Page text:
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Meteorologists and meteorologists expect that this year's Atlantic hurricane season will see an increase of more than 30% in hurricane numbers and intensity compared to the average activity recorded in previous years. 

Numerous names have been reported in the media in the coming months, such as Arthur, Bertha, Cristobal, Dolly and Edward, which are the names of the tropical storms that are expected to hit the North Atlantic in this coming hurricane season between June and November.

A windy year,
according to studies and reports released by researchers from the universities of Colorado, Arizona and North Carolina (all American), and meteorologists from institutions specializing in the field, the hurricane season in the Atlantic will be very active, driven by warm ocean temperatures in the tropics.

According to researchers from North Carolina State University, between 18 and 22 tropical storms are expected to strike over the Atlantic Ocean in the Gulf of Mexico and the Caribbean regions, a significant increase from the annual average recorded between 1951 and 2019, which did not exceed 11 tropical storms.

Based on historical data on hurricane sites and intensity, the researchers expected that between 8 and 11 of these storms will be strong enough to be considered hurricanes, and may reach between three and five of them to the degree of major or severe hurricanes. The Gulf of Mexico alone will witness two hurricanes and five hurricanes, to be the worst affected area during this season.

Some hurricanes that reach land have a devastating effect (NASA)

For their part, experts from the University of Colorado reached similar conclusions, and they expected this year's hurricane season to be nearly 30% more active than average.

Weather channel, owned by IBM, also forecast a total of 18 storms, including nine hurricanes, in the season starting on June 1.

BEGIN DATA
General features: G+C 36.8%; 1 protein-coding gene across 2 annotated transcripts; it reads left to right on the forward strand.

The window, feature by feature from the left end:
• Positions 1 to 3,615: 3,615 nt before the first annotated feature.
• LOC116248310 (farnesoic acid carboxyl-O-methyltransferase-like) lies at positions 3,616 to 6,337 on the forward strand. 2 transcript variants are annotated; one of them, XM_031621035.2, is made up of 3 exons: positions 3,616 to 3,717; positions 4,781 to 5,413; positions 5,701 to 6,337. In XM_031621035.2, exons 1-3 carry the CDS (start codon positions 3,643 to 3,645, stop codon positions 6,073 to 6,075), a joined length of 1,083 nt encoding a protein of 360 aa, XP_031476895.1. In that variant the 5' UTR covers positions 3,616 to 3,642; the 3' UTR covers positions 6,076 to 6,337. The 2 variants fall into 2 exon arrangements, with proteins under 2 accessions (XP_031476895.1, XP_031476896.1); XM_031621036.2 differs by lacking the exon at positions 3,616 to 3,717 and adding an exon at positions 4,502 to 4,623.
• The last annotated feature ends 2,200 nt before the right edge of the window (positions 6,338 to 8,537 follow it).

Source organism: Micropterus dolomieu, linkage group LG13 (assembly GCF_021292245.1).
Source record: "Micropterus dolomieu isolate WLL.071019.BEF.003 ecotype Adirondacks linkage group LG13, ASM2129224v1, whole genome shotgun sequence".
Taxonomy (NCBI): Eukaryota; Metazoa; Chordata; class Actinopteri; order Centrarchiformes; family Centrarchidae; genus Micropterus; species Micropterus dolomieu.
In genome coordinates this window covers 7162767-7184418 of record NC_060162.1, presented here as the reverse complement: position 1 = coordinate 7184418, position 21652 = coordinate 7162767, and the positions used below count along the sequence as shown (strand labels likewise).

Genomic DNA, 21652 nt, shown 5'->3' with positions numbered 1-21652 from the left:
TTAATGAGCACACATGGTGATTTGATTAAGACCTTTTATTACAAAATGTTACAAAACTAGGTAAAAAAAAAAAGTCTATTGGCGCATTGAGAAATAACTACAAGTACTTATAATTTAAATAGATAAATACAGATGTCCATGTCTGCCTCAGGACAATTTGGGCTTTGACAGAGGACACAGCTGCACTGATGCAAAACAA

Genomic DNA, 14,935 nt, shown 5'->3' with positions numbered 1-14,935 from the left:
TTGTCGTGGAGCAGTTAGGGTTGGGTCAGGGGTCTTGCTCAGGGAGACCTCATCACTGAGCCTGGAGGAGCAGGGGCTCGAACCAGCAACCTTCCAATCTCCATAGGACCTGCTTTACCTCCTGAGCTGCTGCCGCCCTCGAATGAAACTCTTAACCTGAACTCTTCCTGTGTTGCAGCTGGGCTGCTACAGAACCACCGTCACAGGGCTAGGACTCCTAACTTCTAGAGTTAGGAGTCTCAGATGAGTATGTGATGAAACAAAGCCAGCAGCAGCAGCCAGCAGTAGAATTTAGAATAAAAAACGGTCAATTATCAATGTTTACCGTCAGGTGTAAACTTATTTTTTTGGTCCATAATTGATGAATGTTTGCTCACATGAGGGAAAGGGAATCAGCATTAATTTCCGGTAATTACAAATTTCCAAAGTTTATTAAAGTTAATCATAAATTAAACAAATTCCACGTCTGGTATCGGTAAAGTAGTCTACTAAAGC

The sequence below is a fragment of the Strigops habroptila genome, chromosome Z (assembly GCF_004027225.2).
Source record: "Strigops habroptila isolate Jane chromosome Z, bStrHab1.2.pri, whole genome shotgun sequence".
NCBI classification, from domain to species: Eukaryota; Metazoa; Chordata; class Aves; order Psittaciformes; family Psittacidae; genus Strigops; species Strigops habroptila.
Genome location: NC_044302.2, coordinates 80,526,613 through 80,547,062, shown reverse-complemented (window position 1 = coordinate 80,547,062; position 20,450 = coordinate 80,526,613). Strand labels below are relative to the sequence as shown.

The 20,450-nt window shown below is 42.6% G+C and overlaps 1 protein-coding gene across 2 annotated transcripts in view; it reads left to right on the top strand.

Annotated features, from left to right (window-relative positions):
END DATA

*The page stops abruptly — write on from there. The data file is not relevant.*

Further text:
It is higher than the seasonal average of 12 storms that have been named, including six hurricanes of which four may reach Category 3 or higher, with continuous winds of at least 178 km per hour.

Although some of these tropical storms may remain localized over seas and oceans, others can have a devastating impact on land, as Hurricane Dorian did in September 2019.

Surface surface temperature and "El Niña"
Researchers attribute this increase in hurricane activity to high ocean surface temperatures as a result of global climate changes in the tropical regions of the Atlantic Ocean.

"The average surface temperature of the Atlantic Ocean this year is expected to be one of the warmest since 1993," researchers at the University of Arizona said in a report released on April 13.

It is known that the warming of the ocean in the tropics increases the evaporation of water, and forms the warm, humid air on its surface, which works as a fuel for hurricanes.

The rise in the mean ocean surface temperature contributes to increasing the number and intensity of hurricanes (NASA)

And the low atmospheric pressure above the ocean surface in turn causes more water vapor to rise, until the right conditions are available to fall again with strong air vortices. 

Numerous analyzes, including those published by Weather Forecasting Channel, point to other reasons for the increase of hurricanes in the Atlantic this season, including the "El Nina" phenomenon that may develop by late summer.

It will bring cold water to the tropical Pacific and change wind patterns over the Atlantic Ocean in ways that can help increase hurricane activity.

But experts point out that the most worrying situation in the current situation with the outbreak of the Corona virus is the inconsistent containment measures that should be taken to protect from the hurricane, such as resorting to a hotel far from the affected area, finding shelter with friends, etc.